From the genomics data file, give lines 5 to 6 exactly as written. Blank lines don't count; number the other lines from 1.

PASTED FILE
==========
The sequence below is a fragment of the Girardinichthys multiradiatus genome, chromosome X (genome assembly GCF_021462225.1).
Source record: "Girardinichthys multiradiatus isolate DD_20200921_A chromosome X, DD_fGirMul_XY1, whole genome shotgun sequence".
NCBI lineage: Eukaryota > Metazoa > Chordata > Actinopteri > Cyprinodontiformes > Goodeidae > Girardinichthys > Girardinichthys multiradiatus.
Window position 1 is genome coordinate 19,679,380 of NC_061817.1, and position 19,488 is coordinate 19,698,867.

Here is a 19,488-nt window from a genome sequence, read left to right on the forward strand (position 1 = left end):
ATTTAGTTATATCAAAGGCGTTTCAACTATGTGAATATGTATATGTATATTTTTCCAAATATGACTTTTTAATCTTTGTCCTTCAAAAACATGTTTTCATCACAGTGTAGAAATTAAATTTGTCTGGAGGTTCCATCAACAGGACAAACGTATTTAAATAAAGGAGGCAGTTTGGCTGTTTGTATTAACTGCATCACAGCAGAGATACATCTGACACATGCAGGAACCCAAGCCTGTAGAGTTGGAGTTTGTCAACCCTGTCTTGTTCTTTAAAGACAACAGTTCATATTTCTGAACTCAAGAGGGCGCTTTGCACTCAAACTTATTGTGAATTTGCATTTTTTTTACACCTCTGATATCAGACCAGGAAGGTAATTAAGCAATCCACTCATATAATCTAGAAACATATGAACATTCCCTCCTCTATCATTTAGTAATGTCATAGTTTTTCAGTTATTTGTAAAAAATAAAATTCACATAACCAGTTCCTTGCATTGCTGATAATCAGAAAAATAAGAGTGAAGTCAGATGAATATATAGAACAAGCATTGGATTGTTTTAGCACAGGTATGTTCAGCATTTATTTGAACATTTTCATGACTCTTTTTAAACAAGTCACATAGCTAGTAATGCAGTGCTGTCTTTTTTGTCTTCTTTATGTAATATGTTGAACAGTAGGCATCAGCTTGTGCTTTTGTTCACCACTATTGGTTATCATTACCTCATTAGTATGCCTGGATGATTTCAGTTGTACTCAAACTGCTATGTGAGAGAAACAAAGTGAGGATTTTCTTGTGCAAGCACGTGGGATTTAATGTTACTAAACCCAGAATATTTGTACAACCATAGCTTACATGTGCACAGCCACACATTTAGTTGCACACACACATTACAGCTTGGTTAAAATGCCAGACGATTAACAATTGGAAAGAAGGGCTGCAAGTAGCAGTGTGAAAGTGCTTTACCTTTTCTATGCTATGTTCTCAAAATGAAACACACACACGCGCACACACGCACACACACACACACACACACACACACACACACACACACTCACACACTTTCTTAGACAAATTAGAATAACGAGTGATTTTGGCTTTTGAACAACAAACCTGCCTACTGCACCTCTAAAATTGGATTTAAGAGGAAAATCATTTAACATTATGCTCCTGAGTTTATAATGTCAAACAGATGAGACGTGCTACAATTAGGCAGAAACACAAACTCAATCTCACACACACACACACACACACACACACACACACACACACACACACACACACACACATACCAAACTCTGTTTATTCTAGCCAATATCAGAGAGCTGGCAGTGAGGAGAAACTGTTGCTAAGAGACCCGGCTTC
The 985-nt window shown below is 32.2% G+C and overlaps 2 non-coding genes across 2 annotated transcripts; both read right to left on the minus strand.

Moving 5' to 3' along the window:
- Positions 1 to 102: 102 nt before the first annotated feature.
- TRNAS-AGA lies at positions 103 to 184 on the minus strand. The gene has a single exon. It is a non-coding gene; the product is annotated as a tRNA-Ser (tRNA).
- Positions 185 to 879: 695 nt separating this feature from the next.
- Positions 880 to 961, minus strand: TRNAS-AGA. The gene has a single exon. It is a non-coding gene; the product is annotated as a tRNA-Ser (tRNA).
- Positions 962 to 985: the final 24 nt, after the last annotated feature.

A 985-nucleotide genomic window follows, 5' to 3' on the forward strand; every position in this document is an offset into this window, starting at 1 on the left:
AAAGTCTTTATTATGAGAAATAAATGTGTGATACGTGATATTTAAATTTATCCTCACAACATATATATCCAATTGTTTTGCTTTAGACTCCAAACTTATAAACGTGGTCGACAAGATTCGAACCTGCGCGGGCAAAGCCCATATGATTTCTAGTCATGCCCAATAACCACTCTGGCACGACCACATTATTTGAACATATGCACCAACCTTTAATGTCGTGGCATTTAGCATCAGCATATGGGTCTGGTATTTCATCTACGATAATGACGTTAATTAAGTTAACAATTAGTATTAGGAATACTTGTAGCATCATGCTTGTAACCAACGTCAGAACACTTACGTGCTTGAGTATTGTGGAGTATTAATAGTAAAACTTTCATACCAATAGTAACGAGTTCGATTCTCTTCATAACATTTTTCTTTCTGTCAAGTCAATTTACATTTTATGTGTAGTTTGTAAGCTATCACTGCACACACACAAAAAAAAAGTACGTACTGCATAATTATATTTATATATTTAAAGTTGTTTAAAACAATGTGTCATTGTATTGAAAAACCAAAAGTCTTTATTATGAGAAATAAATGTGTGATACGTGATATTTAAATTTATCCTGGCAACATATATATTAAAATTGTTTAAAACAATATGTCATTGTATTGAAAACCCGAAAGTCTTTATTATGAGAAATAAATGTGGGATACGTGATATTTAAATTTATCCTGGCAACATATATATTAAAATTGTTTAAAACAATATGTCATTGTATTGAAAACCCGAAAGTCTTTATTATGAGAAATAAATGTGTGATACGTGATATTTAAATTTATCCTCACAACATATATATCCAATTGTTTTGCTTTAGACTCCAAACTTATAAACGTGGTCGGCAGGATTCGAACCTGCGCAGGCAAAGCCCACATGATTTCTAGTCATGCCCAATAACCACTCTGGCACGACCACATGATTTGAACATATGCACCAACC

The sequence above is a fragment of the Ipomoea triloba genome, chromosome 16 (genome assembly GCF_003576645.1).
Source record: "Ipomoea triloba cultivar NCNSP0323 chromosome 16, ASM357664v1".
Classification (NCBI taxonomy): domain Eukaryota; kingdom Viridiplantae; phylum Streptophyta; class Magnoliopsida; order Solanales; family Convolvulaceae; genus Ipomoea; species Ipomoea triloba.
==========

Here is a 19,488-nt window from a genome sequence, read left to right on the forward strand (position 1 = left end):
ATTTAGTTATATCAAAGGCGTTTCAACTATGTGAATATGTATATGTATATTTTTCCAAATATGACTTTTTAATCTTTGTCCTTCAAAAACATGTTTTCATCACAGTGTAGAAATTAAATTTGTCTGGAGGTTCCATCAACAGGACAAACGTATTTAAATAAAGGAGGCAGTTTGGCTGTTTGTATTAACTGCATCACAGCAGAGATACATCTGACACATGCAGGAACCCAAGCCTGTAGAGTTGGAGTTTGTCAACCCTGTCTTGTTCTTTAAAGACAACAGTTCATATTTCTGAACTCAAGAGGGCGCTTTGCACTCAAACTTATTGTGAATTTGCATTTTTTTTACACCTCTGATATCAGACCAGGAAGGTAATTAAGCAATCCACTCATATAATCTAGAAACATATGAACATTCCCTCCTCTATCATTTAGTAATGTCATAGTTTTTCAGTTATTTGTAAAAAATAAAATTCACATAACCAGTTCCTTGCATTGCTGATAATCAGAAAAATAAGAGTGAAGTCAGATGAATATATAGAACAAGCATTGGATTGTTTTAGCACAGGTATGTTCAGCATTTATTTGAACATTTTCATGACTCTTTTTAAACAAGTCACATAGCTAGTAATGCAGTGCTGTCTTTTTTGTCTTCTTTATGTAATATGTTGAACAGTAGGCATCAGCTTGTGCTTTTGTTCACCACTATTGGTTATCATTACCTCATTAGTATGCCTGGATGATTTCAGTTGTACTCAAACTGCTATGTGAGAGAAACAAAGTGAGGATTTTCTTGTGCAAGCACGTGGGATTTAATGTTACTAAACCCAGAATATTTGTACAACCATAGCTTACATGTGCACAGCCACACATTTAGTTGCACACACACATTACAGCTTGGTTAAAATGCCAGACGATTAACAATTGGAAAGAAGGGCTGCAAGTAGCAGTGTGAAAGTGCTTTACCTTTTCTATGCTATGTTCTCAAAATGAAACACACACACGCGCACACACGCACACACACACACACACACACACACACACACACACACACTCACACACTTTCTTAGACAAATTAGAATAACGAGTGATTTTGGCTTTTGAACAACAAACCTGCCTACTGCACCTCTAAAATTGGATTTAAGAGGAAAATCATTTAACATTATGCTCCTGAGTTTATAATGTCAAACAGATGAGACGTGCTACAATTAGGCAGAAACACAAACTCAATCTCACACACACACACACACACACACACACACACACACACACACACACACACACACACATACCAAACTCTGTTTATTCTAGCCAATATCAGAGAGCTGGCAGTGAGGAGAAACTGTTGCTAAGAGACCCGGCTTC